There needs to be a wider debate about family life and the impact of what gay marriage would mean for society, a former Presbyterian Moderator has said.
His calls follow the latest research which shows less people here now see the idea of a same-sex relationship as being “wrong”.
The results of a Northern Ireland Life and Times Survey from 2012, published yesterday, show that 28 per cent of people surveyed believe gay relationships are “always wrong” – down from more than three-quarters back in 1989.
The Rev Dr Norman Hamilton said he welcomed the “reduction in homophobia”, but reiterated that the Church’s teaching remains opposed to legalising gay marriage.
He said he was not surprised by the findings of the survey, adding that it is one focusing merely on attitudes, rather than ethical or moral views.
“There is nothing new in this that I don’t think all of us have sensed over quite a long period of time,” said the current minister of Ballysillan Presbyterian Church in north Belfast.
“I don’t see any individual research shaping a debate on this issue.”
The survey showed that the attitudes of younger people tend to be more supportive of gay marriage, with 74 per cent of the youngest age group agreeing with the notion of same-sex marriage, while just 30 per cent of the oldest age group agreed with gay marriage.
When it comes to the issue of parenting and family life, attitudes have changed, but less dramatically, with more than half of people still against gay adoption.
“There are many parts of this discussion which have really not had a thorough public airing,” said Rev Hamilton.
“There is still a huge level of ambivalence on the issue around family life. Clearly there is a strong allegiance to the established understanding of what constitutes family life within our society, and how society sees a healthy family life.
“We really do need to have that wider societal debate about the health of society and the health of the family.”
Researcher Dr Nicola Carr said: “Over half of the survey’s respondents expressed support for same-sex marriage, however, over one third disapproved of gay adoption and also to lesbians having access to fertility treatment on the same basis as heterosexual women.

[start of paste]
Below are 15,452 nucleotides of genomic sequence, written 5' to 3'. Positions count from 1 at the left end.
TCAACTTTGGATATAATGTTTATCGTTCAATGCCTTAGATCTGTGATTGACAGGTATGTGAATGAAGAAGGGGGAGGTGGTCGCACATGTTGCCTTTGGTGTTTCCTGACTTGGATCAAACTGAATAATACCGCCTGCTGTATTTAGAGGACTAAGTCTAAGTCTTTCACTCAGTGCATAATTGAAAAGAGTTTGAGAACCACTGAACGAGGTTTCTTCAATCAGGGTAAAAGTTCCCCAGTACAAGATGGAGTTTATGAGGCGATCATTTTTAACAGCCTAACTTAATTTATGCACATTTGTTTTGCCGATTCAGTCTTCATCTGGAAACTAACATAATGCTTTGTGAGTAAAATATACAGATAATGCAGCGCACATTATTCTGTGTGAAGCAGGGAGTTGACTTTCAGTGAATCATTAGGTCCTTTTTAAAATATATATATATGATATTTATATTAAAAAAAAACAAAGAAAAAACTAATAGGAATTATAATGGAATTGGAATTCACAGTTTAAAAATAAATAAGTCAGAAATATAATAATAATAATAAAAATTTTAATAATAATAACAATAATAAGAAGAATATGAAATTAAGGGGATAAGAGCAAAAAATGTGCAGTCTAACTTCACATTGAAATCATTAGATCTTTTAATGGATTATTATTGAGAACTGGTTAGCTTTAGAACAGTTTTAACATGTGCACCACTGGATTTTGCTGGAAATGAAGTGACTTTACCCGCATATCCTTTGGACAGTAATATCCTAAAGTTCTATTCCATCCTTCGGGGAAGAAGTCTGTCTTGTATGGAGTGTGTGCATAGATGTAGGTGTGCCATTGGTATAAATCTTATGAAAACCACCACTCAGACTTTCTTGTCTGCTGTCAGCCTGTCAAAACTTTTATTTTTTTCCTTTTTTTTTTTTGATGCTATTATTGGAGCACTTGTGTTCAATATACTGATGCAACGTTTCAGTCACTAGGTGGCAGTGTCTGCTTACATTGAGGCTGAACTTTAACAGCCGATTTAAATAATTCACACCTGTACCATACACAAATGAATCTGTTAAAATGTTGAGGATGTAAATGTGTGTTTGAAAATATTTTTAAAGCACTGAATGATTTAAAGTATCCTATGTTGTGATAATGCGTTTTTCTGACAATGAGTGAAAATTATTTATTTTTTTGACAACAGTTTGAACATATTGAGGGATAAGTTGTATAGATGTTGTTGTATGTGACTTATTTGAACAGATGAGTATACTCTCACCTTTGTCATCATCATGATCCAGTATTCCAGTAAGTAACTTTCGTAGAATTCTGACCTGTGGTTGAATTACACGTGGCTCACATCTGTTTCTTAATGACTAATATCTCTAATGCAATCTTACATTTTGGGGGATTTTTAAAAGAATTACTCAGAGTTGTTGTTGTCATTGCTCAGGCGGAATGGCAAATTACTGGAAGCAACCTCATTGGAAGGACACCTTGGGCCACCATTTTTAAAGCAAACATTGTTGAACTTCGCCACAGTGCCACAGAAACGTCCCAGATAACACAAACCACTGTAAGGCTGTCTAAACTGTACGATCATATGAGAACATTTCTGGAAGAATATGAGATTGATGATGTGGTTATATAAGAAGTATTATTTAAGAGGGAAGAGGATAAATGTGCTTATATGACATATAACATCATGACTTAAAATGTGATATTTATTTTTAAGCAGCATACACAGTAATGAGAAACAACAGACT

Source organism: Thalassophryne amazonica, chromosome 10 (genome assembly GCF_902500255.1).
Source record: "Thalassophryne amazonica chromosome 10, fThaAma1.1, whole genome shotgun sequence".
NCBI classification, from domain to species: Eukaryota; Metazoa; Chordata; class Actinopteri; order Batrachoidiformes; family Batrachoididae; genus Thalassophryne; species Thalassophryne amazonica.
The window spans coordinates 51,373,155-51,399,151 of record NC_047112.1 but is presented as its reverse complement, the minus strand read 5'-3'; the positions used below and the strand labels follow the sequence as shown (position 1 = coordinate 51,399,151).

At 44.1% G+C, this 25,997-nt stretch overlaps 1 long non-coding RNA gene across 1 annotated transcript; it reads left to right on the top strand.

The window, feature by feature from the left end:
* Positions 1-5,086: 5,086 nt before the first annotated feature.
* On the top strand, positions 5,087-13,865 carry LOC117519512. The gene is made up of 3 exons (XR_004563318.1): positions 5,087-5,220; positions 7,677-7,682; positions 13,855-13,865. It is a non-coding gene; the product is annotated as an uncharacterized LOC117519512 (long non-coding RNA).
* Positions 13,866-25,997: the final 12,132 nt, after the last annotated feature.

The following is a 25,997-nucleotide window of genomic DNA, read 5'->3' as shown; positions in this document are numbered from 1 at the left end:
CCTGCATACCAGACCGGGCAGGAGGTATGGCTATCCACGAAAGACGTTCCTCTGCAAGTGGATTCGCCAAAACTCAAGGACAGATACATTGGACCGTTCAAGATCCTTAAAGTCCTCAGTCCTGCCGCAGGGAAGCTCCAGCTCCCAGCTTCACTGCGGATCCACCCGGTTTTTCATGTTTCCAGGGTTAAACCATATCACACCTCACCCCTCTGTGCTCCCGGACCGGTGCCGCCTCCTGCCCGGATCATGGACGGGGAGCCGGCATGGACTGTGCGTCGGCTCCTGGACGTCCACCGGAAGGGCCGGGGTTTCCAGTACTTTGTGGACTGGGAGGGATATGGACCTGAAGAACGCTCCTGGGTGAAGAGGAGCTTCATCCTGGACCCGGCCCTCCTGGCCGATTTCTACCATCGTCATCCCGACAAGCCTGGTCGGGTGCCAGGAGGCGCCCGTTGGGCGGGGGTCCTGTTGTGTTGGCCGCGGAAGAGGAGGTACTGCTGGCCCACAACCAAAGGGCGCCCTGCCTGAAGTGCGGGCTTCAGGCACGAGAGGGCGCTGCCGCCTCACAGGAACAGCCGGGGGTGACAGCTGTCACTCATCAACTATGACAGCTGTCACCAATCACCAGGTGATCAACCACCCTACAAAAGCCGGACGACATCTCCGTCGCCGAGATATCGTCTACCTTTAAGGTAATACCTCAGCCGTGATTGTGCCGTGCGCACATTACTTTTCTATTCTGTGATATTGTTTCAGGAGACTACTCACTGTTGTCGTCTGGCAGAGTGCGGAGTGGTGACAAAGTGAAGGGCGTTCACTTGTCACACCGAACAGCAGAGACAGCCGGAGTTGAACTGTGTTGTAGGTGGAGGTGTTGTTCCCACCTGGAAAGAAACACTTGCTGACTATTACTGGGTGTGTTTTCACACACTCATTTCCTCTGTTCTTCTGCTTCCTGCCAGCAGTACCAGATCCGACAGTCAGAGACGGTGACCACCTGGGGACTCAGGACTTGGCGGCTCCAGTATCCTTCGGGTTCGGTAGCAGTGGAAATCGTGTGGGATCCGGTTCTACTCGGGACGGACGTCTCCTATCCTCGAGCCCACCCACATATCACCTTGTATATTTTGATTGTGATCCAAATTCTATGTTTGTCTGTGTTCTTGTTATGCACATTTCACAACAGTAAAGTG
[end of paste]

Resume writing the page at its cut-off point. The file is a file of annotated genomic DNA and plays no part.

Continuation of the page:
“At least one in four people did not believe that a lesbian or gay parent or parents with a child constituted a ‘family’.”
The 2012 NI Life and Times Survey (NILT) used a random sample of 1,200 people living across Northern Ireland.
It recorded public attitudes to a wide range of social issues including community relations, migrant workers and political attitudes.
Almost three quarters of those surveyed who identified themselves as having no religion were in favour of gay marriage.
Two-thirds of those who identified as Catholic supported gay marriage, while 45 per cent of those defining themselves as Protestant were in support of it.
Knowing someone who was gay or lesbian tended to promote more positive attitudes, the survey found.
Between 2005 and 2012, the percentage of people who knew someone who was lesbian or gay rose from 46 per cent to 70 per cent.
A debate will be held today between 12 noon and 1pm at 61 Duncairn Gardens, Belfast, on the findings of the survey’s focus on LGBT attitudes.
In attendance will be researchers Siobhan McAlister and Nicola Carr, from Queen’s University, and youth worker Gail Neill. The discussion is open to the public.